Writing for the reader: banishing the business speak and energising your e-learning

Stephanie Dedhar
Learning Consultant at BP

(Original published 2009)

Recently I wrote a post for the Spicy Learning Blog about banishing business speak from e-learning.1 I began the piece with a quote: ‘If you are interested in stories with happy endings, you would be better off reading some other book.’2 Don’t recognise it? If you’re not either of primary school age or the parent of someone who is, that’s hardly surprising. This particular line is the one that opens Lemony Snicket’s A Series of Unfortunate Events and I think you’d be forgiven for questioning the wisdom of choosing these as the opening lines of your book. For those of you unfamiliar with Mr Snicket, he – along with the Baudelaire orphans and the ruthless, unscrupulous Count Olaf – has been the biggest thing to hit children’s bookshelves since Harry Potter.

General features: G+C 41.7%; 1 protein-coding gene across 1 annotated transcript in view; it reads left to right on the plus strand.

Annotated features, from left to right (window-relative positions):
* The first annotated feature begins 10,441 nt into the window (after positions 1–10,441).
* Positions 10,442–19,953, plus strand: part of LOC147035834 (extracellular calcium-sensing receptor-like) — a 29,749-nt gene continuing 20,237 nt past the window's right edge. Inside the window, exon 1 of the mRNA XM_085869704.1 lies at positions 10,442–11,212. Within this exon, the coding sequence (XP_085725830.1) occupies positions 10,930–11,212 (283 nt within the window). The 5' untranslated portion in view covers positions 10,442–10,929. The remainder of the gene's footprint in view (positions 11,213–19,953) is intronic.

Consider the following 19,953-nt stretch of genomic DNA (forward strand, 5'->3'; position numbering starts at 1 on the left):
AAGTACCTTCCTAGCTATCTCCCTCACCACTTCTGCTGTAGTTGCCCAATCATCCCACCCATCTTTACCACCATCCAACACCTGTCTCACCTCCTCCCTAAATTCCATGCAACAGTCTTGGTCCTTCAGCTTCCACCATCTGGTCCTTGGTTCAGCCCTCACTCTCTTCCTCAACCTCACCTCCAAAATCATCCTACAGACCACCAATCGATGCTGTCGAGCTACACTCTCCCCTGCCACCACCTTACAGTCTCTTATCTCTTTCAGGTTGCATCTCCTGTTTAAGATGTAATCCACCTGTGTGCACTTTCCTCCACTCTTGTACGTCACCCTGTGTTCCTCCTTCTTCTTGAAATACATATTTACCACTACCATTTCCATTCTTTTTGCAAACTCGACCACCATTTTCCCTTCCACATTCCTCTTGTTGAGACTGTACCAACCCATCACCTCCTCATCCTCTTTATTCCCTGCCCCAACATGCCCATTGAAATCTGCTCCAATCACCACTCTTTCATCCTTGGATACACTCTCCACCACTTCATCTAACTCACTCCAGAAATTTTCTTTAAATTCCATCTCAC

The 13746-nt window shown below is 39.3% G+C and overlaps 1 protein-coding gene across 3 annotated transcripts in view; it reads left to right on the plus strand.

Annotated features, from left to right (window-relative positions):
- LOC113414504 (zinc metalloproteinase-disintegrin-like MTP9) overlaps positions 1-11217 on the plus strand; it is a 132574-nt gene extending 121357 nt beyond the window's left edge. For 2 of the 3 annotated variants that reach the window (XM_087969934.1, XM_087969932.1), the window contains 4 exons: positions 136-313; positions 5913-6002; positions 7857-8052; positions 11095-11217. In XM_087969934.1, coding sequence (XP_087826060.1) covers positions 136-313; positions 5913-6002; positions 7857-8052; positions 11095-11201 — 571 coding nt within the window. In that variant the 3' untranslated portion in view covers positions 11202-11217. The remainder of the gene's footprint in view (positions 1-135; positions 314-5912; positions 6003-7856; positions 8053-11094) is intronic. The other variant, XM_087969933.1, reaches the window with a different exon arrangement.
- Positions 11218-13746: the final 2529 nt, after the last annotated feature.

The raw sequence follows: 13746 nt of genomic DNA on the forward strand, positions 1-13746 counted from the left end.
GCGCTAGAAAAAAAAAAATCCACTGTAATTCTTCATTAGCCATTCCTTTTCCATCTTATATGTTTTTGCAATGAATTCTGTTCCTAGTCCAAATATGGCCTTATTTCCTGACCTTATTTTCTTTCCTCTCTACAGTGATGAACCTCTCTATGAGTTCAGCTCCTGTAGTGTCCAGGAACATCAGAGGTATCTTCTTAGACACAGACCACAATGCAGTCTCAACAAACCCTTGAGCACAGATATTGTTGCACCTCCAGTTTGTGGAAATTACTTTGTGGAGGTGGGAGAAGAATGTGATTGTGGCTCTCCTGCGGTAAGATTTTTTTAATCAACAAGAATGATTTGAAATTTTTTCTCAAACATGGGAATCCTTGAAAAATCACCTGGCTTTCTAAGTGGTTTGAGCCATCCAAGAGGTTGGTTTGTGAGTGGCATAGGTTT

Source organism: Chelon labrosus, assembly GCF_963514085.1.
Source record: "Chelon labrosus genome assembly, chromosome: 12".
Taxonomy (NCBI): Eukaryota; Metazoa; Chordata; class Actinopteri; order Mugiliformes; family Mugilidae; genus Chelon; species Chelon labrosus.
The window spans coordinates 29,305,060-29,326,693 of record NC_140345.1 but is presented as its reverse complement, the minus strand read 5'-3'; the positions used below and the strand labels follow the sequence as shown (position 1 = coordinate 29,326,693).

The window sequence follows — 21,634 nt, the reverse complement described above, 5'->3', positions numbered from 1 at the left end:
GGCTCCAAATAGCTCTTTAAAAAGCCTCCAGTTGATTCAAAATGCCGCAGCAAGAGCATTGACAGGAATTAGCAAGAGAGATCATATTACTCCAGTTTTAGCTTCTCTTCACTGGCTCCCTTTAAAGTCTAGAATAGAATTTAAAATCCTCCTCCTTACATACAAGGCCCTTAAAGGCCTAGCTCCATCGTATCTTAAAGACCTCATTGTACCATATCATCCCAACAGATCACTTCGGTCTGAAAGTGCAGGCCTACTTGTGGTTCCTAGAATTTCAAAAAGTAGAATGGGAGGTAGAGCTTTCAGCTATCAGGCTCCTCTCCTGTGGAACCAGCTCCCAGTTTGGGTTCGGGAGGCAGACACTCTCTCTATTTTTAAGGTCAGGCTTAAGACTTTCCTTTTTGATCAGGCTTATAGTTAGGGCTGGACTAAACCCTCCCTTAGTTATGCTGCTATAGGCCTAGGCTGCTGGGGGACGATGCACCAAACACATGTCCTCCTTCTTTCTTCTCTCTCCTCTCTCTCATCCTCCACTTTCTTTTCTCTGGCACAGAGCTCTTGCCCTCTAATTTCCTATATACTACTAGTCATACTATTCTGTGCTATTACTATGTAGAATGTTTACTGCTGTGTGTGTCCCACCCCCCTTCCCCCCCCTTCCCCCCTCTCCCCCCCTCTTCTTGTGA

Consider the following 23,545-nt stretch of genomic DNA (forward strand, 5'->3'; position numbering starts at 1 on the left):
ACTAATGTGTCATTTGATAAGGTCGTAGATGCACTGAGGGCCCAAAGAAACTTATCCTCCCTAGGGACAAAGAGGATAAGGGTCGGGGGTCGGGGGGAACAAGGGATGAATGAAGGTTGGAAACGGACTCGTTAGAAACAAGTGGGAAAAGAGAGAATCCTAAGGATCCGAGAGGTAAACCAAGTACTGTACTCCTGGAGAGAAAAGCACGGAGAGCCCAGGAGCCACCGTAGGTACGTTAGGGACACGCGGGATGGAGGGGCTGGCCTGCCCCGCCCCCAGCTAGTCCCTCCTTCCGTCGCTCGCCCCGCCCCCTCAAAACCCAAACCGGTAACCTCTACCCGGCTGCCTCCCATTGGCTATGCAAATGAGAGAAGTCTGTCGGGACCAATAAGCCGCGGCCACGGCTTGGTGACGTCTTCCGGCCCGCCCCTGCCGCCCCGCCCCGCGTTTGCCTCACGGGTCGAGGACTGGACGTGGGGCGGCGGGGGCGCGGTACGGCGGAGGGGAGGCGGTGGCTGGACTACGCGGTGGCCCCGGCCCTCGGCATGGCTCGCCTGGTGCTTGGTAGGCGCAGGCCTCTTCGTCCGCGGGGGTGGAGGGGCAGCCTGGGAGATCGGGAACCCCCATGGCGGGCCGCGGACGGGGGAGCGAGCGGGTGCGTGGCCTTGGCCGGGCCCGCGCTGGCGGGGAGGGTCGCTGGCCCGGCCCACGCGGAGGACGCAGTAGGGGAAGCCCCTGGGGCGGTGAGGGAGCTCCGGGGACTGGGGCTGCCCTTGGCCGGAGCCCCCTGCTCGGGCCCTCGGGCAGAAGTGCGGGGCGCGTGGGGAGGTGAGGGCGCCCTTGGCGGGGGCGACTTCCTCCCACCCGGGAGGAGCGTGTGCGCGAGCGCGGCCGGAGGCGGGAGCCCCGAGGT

Why is this? It might be the tales of murderous money-grabbers and absurd adventures that keep the kids entertained, but parents up and down the country have become just as devoted fans because of Lemony’s ability to tap into how people think. Someone tells you not to blink, you blink. Someone warns you not to press the flashing red button, you want to press it…

 




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